These airlines and other huge companies that are laying off tens of thousands of workers and then screaming for bailouts? Should not get a penny. They have the resources to give their workers paid leave, and are CHOOSING not to do so. Do not bail them out. They’ve squandered profits (lining top executive pockets and doing stock buy-backs). They’ve evaded taxes. Let them go under.

Let new businesses rise, created by ex-employees. Give them support. Set regulations so this kind of thing can’t happen again.

I might have to break up with a client next week — which I can ill afford to do. But this client is not taking the pandemic seriously. If she tries to put my life (and thereby my family’s life) in danger, I’ll have to leave. The client isn’t around this week, so I can work safely; but next week, I have no doubt there will be demands for in-person contact, because you know, “the flu is much worse. Everyone is making too big a deal out of this.”

I AM making a big deal out of it and will continue so to do. My life and my family’s lives depend on it.

Most places are being responsible and cancelling events, classes, etc. One is not, encouraging people to come in anyway to class, just keep a “safe” distance. Um, no. I’d stopped frequenting that place a couple of years back, because they call their fees “investments” instead of what they are, which is a fee for a good or service, and that turned me off.

CVS again refused to fill my pre-op prescription. When I called the doctor’s office to let them know, and to ask about rescheduling the surgery in light of the pandemic, I found out that they’d cancelled the surgery, but hadn’t gotten around to telling me yet. I’d rather it was cancelled — they need to concentrate resources; while the first surgery was vital to keeping me alive, this one isn’t (or at least, isn’t yet — I have wiggle room). The scheduler felt bad because she couldn’t even give me a ballpark of when it might happen. I told her not to worry; let’s, literally, survive this pandemic first, and then we’ll sort it out.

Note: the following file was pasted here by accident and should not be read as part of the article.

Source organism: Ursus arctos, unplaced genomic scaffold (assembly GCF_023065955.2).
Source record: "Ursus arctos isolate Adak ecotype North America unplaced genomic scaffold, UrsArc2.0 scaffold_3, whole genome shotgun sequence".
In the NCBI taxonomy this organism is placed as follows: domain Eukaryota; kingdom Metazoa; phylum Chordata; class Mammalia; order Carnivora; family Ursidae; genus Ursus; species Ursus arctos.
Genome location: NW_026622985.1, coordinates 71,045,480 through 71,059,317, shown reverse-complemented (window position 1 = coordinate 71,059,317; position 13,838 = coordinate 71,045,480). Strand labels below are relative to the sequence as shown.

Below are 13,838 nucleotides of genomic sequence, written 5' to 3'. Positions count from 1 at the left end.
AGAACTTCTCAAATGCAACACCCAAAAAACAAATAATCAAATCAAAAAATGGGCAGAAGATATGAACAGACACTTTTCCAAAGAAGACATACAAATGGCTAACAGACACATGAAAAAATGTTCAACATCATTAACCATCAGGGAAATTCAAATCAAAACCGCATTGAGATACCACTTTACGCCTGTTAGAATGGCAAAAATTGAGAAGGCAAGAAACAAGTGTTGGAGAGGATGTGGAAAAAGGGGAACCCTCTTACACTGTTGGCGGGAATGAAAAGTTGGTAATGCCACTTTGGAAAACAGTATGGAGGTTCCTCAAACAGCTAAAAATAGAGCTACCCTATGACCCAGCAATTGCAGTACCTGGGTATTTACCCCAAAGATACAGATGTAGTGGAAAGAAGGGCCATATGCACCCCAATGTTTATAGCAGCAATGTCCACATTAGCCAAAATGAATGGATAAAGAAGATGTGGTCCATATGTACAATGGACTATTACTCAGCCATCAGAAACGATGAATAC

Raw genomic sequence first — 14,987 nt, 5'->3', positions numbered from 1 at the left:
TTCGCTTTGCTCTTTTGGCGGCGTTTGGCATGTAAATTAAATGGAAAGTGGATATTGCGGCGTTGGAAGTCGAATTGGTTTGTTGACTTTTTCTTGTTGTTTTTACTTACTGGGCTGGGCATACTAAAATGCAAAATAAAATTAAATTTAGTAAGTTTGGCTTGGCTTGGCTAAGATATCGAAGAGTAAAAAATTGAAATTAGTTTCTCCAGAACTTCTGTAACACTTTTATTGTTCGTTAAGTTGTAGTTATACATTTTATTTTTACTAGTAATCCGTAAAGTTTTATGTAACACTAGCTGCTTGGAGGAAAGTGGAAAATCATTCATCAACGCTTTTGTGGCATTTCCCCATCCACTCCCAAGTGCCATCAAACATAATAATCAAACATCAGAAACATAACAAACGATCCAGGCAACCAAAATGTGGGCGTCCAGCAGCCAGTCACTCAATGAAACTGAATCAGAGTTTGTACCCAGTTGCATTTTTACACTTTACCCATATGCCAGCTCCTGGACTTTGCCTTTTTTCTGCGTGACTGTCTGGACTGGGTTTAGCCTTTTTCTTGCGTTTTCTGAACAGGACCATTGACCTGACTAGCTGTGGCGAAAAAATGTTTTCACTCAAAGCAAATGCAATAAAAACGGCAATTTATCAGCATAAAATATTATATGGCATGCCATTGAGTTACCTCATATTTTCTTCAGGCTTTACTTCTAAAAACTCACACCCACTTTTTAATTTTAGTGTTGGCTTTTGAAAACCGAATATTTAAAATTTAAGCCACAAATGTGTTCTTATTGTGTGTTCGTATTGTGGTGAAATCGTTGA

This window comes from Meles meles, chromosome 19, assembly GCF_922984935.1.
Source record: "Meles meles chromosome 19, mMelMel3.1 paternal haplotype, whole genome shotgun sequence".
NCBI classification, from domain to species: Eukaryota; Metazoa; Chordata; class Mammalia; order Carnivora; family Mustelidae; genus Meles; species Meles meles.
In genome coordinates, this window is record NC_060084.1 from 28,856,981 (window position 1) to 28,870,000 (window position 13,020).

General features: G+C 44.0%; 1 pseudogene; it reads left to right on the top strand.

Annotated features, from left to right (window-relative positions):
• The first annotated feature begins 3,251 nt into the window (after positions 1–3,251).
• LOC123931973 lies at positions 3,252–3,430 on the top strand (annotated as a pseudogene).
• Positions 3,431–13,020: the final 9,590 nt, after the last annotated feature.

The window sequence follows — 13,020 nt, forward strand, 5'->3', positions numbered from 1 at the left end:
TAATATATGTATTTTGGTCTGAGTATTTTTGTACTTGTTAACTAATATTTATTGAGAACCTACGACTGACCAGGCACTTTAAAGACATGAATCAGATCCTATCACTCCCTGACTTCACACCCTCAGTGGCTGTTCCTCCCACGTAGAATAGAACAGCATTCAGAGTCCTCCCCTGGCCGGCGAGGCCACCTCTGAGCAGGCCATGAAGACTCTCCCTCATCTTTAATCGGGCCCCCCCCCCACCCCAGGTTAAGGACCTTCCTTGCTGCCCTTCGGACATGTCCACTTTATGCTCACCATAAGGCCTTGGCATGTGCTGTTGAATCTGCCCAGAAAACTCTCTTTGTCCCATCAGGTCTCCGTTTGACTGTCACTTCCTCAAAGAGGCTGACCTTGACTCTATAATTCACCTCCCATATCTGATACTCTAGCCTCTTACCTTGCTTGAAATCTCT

Let my doctors know of the change, and told them I planned to stay home and quiet, and they’d only hear from me if something went terribly wrong.

Did client work yesterday, and will do some today. I’m not sure what next week will bring, so I’m just taking it one day at a time.

I SHOULD have done yard work on Monday when I came home, but I was too tired. Tuesday it rained. I’m hoping today and into the weekend will be nice enough so I can work outside a bit. They said it might hit the 60’s — maybe I’ll put the Adirondack chairs out on the deck.

I’m thinking of ordering some of the spray paints I need online and doing my spring painting and touch-ups while I’m home. At the same time, I hesitate to spend money on anything that’s not absolutely necessary (like food, insurance payments, rent, and a little to utilities) when I’m losing work.

The writing is going slowly, but going. I’m hoping to dive back into edits and revisions this weekend, as well as writing new work. I should draft a new play for a contest. I’m hoping some grant money comes through for which I applied before my surgery (that would be June). If and when it comes, it would be a much-needed infusion.